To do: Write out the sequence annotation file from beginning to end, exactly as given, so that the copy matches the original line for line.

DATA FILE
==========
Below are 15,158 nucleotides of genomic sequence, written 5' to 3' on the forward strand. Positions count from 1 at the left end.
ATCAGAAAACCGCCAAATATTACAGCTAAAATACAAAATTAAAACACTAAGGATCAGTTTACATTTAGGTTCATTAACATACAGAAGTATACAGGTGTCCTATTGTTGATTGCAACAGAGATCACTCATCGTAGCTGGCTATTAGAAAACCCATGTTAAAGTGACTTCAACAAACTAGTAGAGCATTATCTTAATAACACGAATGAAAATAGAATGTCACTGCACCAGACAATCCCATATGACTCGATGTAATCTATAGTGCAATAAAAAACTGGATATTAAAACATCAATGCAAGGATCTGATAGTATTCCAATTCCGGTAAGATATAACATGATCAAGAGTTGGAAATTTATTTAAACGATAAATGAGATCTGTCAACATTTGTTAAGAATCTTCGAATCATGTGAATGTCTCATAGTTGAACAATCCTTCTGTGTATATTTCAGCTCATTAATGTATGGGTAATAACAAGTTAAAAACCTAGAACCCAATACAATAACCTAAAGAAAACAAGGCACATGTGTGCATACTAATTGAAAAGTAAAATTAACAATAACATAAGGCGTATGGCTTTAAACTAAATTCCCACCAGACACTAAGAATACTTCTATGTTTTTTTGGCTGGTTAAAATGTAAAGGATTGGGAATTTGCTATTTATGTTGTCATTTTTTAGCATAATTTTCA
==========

Below are 15,158 nucleotides of genomic sequence, written 5' to 3' on the forward strand. Positions count from 1 at the left end.
ATCAGAAAACCGCCAAATATTACAGCTAAAATACAAAATTAAAACACTAAGGATCAGTTTACATTTAGGTTCATTAACATACAGAAGTATACAGGTGTCCTATTGTTGATTGCAACAGAGATCACTCATCGTAGCTGGCTATTAGAAAACCCATGTTAAAGTGACTTCAACAAACTAGTAGAGCATTATCTTAATAACACGAATGAAAATAGAATGTCACTGCACCAGACAATCCCATATGACTCGATGTAATCTATAGTGCAATAAAAAACTGGATATTAAAACATCAATGCAAGGATCTGATAGTATTCCAATTCCGGTAAGATATAACATGATCAAGAGTTGGAAATTTATTTAAACGATAAATGAGATCTGTCAACATTTGTTAAGAATCTTCGAATCATGTGAATGTCTCATAGTTGAACAATCCTTCTGTGTATATTTCAGCTCATTAATGTATGGGTAATAACAAGTTAAAAACCTAGAACCCAATACAATAACCTAAAGAAAACAAGGCACATGTGTGCATACTAATTGAAAAGTAAAATTAACAATAACATAAGGCGTATGGCTTTAAACTAAATTCCCACCAGACACTAAGAATACTTCTATGTTTTTTTGGCTGGTTAAAATGTAAAGGATTGGGAATTTGCTATTTATGTTGTCATTTTTTAGCATAATTTTCA